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The Story, NIV: The Bible as One Continuing Story of God and His People Kindle Edition

1,317 customer reviews

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Length: 513 pages Word Wise: Enabled
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"The Heaven Promise" by Scot McKnight
McKnight calls us to see heaven through the lens of Scripture and the redemption story of God in Christ. Check out "The Heaven Promise", by Scot McKnight. See more heartwarming stories

Product Details

  • File Size: 1999 KB
  • Print Length: 513 pages
  • Page Numbers Source ISBN: 031095097X
  • Simultaneous Device Usage: Up to 5 simultaneous devices, per publisher limits
  • Publisher: Zondervan; Gld Lrg edition (April 19, 2011)
  • Publication Date: April 19, 2011
  • Sold by: HarperCollins Publishing
  • Language: English
  • ASIN: B004OR18FG
  • Text-to-Speech: Enabled
  • X-Ray:
  • Word Wise: Enabled
  • Lending: Not Enabled
  • Enhanced Typesetting: Not Enabled
  • Amazon Best Sellers Rank: #3,153 Paid in Kindle Store (See Top 100 Paid in Kindle Store)
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Customer Reviews

Most Helpful Customer Reviews

232 of 244 people found the following review helpful By Rebecca of Amazon HALL OF FAMETOP 500 REVIEWERVINE VOICE on July 24, 2011
Format: Hardcover Vine Customer Review of Free Product ( What's this? )
Reading through the entire Bible is for some a daunting task. I know it took me months! And while I'd suggest that everyone attempt to read the entire Bible (KJV is my favorite) I can also recommend reading "The Story" as a quick way to familiarize yourself with all the main stories the Bible offers.

I never get tired of reading about Boaz and Ruth, David and Bathsheba and Daniel in the Lion's Den. This book also focuses on the life of Paul from the New Testament. The Gospels are also condensed into six chapters with the story flowing beautifully and no repeats. So you read about Jesus' life in a logical progression.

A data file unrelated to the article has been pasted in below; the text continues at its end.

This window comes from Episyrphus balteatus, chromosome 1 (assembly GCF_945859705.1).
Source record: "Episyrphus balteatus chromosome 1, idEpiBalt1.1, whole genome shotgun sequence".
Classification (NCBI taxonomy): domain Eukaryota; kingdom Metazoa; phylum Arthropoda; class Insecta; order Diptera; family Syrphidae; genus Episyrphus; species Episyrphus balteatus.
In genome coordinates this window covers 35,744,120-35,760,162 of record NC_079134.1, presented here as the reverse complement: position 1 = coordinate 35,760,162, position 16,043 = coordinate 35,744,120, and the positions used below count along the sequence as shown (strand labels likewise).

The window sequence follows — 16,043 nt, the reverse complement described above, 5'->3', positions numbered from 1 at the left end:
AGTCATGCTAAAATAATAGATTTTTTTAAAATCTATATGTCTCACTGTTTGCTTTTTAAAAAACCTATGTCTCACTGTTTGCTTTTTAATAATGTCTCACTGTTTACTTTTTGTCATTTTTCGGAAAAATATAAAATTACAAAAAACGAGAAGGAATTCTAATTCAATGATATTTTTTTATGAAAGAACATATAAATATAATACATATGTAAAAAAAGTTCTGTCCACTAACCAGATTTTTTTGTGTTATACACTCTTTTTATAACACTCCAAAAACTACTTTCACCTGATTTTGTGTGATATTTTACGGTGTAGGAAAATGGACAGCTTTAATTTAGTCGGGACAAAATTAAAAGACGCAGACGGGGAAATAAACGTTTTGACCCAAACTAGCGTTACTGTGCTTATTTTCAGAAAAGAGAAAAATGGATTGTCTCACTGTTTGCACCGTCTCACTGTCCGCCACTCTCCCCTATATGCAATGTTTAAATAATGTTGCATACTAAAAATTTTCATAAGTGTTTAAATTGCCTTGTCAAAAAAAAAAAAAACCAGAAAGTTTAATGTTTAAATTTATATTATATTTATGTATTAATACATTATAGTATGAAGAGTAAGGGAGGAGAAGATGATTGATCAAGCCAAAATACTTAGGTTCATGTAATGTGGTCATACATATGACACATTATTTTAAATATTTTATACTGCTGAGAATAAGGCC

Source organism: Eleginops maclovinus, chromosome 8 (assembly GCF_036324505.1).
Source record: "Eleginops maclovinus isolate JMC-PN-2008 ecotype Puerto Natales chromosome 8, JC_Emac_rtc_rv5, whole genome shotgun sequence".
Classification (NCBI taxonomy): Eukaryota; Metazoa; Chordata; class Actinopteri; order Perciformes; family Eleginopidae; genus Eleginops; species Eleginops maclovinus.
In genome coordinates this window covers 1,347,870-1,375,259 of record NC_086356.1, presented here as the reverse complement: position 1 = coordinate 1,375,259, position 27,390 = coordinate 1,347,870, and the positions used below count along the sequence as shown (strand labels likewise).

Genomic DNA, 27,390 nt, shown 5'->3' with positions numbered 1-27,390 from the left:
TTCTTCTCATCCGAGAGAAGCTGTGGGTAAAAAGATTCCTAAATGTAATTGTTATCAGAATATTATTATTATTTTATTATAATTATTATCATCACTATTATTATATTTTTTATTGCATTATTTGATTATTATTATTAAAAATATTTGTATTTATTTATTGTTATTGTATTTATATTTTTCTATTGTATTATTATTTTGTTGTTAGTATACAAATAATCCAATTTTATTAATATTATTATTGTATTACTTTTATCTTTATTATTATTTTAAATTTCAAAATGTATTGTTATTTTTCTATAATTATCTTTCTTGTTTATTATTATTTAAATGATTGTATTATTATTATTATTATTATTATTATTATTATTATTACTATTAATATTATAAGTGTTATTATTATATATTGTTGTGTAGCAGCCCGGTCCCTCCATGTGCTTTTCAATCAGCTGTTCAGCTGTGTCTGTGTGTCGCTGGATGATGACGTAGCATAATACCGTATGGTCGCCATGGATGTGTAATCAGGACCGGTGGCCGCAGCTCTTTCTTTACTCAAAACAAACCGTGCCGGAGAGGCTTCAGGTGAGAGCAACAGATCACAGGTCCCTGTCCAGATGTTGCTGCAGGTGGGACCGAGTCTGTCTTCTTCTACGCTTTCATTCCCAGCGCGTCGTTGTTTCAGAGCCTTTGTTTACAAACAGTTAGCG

Because this reads like a novel it brings the biblical stories to life in a new and interesting way. There are however many omissions that had to be made in order to keep to a manageable book size. You won't find chapters on Jewish law or very many references to chronology. Revelation seems to have been shortened and many books of the Old Testament are not included like Psalms and Proverbs.

If you have read the entire Bible this will become apparent to you. So I'd suggest reading this book as it will give you new perspectives. I would not in any way suggest that you read this instead of reading the entire Bible because you will miss out on some important sections that might be very meaningful to you. This book will take you maybe a week to finish and will give you an overview of how much God loves the human race and what he has done to ensure that anyone who decides to believe in Jesus can have eternal life.

~The Rebecca Review
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115 of 121 people found the following review helpful By Joe Brand on September 9, 2011
Format: Kindle Edition